Starcrossed #2

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Chicken bone, ball syringe, it’s all the same.

Actually, this is a subject that comes up a lot in my work.  When I first started in the planetarium biz, my constellation knowledge was thanks to H.A. Rey (yes, the Curious George guy), from his book called The Stars: A New Way to See Them.

While it’s a fantastic book and largely responsible for my interest in astronomy, his constellation art is very artistic and highly contemporary, and by no means close to anything traditional.  He definitely took poetic license, which is fine, for a reason I’ll get to in a minute.

Pointing out outlines to visitors unfamiliar with constellations can be difficult, because the associated images are sometimes very stylizied and often look absolutely nothing like what they’re supposed to represent.

“Yes, this jagged, W-shaped line of stars is The Queen, Cassiopeia.  This square with a triangle on top is her husband, King Cepheus.”

You get the idea.

However, it’s not the image of the constellation that is important.  What is most important is where the constellations are. Every artist, astronomer, storyteller, astrologer, cartographer, etc., is going to draw a slightly different image of a constellation, so there’s no way to standardize that—what is standardized is the locations of the constellations.  Each has a “boundary”, a line that goes around them like a border.   (They were originally drawn by an astronomer named Eugene Delaporte and are governed by the International Astronomical Union.)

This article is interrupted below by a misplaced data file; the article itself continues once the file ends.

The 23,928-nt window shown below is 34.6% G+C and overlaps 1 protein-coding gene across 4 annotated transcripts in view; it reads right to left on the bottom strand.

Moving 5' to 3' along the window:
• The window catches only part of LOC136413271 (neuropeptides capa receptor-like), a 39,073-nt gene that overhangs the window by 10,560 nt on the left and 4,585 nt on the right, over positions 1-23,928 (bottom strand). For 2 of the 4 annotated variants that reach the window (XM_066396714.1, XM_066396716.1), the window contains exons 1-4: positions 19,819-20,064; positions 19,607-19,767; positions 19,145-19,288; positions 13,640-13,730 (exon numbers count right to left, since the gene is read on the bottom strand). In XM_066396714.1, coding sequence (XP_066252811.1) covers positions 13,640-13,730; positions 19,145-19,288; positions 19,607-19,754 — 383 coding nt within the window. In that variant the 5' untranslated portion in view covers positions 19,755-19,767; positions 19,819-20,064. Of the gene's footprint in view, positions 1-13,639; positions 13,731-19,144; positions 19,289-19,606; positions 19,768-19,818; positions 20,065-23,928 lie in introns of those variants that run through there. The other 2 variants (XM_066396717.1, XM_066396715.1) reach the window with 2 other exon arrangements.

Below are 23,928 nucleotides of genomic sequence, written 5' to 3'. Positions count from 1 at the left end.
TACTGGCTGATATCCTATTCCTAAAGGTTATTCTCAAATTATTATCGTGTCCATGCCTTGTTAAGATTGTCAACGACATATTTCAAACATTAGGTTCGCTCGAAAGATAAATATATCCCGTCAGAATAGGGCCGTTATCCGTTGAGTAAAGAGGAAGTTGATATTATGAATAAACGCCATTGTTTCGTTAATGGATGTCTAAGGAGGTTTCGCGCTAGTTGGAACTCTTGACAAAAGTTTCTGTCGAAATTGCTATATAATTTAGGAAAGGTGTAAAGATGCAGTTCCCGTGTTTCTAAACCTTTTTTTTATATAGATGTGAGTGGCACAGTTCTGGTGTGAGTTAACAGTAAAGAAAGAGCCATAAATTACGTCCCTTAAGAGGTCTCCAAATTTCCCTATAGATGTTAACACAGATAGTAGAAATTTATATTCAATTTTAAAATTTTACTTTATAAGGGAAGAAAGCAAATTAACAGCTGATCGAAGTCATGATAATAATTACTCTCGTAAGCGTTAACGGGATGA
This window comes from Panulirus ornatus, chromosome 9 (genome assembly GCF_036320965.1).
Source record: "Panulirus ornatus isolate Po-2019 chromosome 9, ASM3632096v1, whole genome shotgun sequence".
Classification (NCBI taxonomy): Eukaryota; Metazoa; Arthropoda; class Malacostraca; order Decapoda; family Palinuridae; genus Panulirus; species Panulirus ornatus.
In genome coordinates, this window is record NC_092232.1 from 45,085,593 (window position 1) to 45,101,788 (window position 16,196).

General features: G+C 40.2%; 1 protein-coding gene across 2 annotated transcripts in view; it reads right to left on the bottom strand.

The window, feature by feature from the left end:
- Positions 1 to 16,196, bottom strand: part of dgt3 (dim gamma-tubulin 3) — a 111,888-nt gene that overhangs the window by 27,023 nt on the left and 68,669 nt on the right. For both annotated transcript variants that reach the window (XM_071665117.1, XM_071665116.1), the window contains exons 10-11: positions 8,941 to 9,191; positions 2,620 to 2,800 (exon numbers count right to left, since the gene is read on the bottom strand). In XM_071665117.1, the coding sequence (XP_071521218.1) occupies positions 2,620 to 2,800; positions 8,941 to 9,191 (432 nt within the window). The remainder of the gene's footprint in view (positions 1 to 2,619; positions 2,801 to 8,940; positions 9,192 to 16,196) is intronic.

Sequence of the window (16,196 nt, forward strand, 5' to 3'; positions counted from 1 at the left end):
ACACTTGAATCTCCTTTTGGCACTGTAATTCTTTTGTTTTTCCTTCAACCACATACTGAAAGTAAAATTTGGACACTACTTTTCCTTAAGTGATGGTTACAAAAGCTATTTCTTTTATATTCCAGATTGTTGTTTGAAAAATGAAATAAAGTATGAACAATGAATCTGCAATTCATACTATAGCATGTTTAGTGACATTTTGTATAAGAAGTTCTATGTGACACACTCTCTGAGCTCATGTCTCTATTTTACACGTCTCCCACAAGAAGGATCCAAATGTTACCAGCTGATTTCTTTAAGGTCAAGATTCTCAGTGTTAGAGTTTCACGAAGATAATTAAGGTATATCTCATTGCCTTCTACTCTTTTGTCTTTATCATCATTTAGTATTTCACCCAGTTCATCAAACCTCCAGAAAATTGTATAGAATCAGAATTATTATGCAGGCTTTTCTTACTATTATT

These boundaries encompass the entire sky, both the Northern and Southern hemispheres, and no star is “outside” of any of the boundaries.  Even stars that aren’t actually a part of a constellation’s traditional outline are considered to be within the constellation.

This is practical; you could say to a fellow astronomer, “I saw a meteor in Scorpio last night which went all the way through Virgo,” and he or she would know where you were looking when you saw it.

Likewise, you can use this concept to categorize stars.  If you took all the stars within a certain constellation, and made a list of them from brightest to dimmest, you could then give them standardized names, such as Alpha Centauri (the brightest star in the constellation Centaurus) or Omicron Persei (the 15thish brightest star in Perseus).

So anyway, the moral of the story is: constellation art, while fun and interesting (and sometimes depicting naked people) is for the most part unimportant—knowing where the constellations are is.

Thus endeth the lesson.

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